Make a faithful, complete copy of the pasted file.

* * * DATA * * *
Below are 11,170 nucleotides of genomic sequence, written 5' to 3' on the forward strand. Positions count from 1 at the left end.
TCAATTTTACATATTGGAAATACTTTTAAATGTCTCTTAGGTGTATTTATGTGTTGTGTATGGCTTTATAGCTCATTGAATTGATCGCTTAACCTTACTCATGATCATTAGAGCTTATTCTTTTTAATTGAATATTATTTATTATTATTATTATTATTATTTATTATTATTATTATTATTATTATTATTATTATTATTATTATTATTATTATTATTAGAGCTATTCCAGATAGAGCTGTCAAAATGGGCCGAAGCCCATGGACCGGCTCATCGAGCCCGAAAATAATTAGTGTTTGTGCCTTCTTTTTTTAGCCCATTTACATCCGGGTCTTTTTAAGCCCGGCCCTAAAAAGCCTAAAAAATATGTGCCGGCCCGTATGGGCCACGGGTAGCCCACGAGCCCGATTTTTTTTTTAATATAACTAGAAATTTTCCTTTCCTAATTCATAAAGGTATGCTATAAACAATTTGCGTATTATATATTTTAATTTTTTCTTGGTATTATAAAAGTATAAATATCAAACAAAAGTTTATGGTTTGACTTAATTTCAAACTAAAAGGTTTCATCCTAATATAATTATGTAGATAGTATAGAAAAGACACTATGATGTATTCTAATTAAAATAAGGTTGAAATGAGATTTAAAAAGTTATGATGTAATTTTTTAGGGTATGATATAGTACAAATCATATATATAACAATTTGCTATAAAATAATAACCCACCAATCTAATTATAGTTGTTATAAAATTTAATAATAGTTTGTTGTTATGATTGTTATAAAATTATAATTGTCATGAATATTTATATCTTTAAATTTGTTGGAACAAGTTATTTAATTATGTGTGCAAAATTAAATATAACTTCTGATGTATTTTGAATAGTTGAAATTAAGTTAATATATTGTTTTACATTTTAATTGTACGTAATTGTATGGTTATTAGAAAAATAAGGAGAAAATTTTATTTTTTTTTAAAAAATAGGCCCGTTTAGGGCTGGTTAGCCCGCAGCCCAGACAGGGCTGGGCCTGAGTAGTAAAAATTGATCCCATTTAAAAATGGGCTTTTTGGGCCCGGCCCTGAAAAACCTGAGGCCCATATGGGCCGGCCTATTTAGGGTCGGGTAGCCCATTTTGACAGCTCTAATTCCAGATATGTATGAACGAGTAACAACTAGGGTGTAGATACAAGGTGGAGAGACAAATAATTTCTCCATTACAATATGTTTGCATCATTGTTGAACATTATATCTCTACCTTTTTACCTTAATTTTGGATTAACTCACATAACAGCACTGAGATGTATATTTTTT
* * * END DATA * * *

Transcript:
Below are 11,170 nucleotides of genomic sequence, written 5' to 3' on the forward strand. Positions count from 1 at the left end.
TCAATTTTACATATTGGAAATACTTTTAAATGTCTCTTAGGTGTATTTATGTGTTGTGTATGGCTTTATAGCTCATTGAATTGATCGCTTAACCTTACTCATGATCATTAGAGCTTATTCTTTTTAATTGAATATTATTTATTATTATTATTATTATTATTTATTATTATTATTATTATTATTATTATTATTATTATTATTATTATTATTATTATTAGAGCTATTCCAGATAGAGCTGTCAAAATGGGCCGAAGCCCATGGACCGGCTCATCGAGCCCGAAAATAATTAGTGTTTGTGCCTTCTTTTTTTAGCCCATTTACATCCGGGTCTTTTTAAGCCCGGCCCTAAAAAGCCTAAAAAATATGTGCCGGCCCGTATGGGCCACGGGTAGCCCACGAGCCCGATTTTTTTTTTAATATAACTAGAAATTTTCCTTTCCTAATTCATAAAGGTATGCTATAAACAATTTGCGTATTATATATTTTAATTTTTTCTTGGTATTATAAAAGTATAAATATCAAACAAAAGTTTATGGTTTGACTTAATTTCAAACTAAAAGGTTTCATCCTAATATAATTATGTAGATAGTATAGAAAAGACACTATGATGTATTCTAATTAAAATAAGGTTGAAATGAGATTTAAAAAGTTATGATGTAATTTTTTAGGGTATGATATAGTACAAATCATATATATAACAATTTGCTATAAAATAATAACCCACCAATCTAATTATAGTTGTTATAAAATTTAATAATAGTTTGTTGTTATGATTGTTATAAAATTATAATTGTCATGAATATTTATATCTTTAAATTTGTTGGAACAAGTTATTTAATTATGTGTGCAAAATTAAATATAACTTCTGATGTATTTTGAATAGTTGAAATTAAGTTAATATATTGTTTTACATTTTAATTGTACGTAATTGTATGGTTATTAGAAAAATAAGGAGAAAATTTTATTTTTTTTTAAAAAATAGGCCCGTTTAGGGCTGGTTAGCCCGCAGCCCAGACAGGGCTGGGCCTGAGTAGTAAAAATTGATCCCATTTAAAAATGGGCTTTTTGGGCCCGGCCCTGAAAAACCTGAGGCCCATATGGGCCGGCCTATTTAGGGTCGGGTAGCCCATTTTGACAGCTCTAATTCCAGATATGTATGAACGAGTAACAACTAGGGTGTAGATACAAGGTGGAGAGACAAATAATTTCTCCATTACAATATGTTTGCATCATTGTTGAACATTATATCTCTACCTTTTTACCTTAATTTTGGATTAACTCACATAACAGCACTGAGATGTATATTTTTT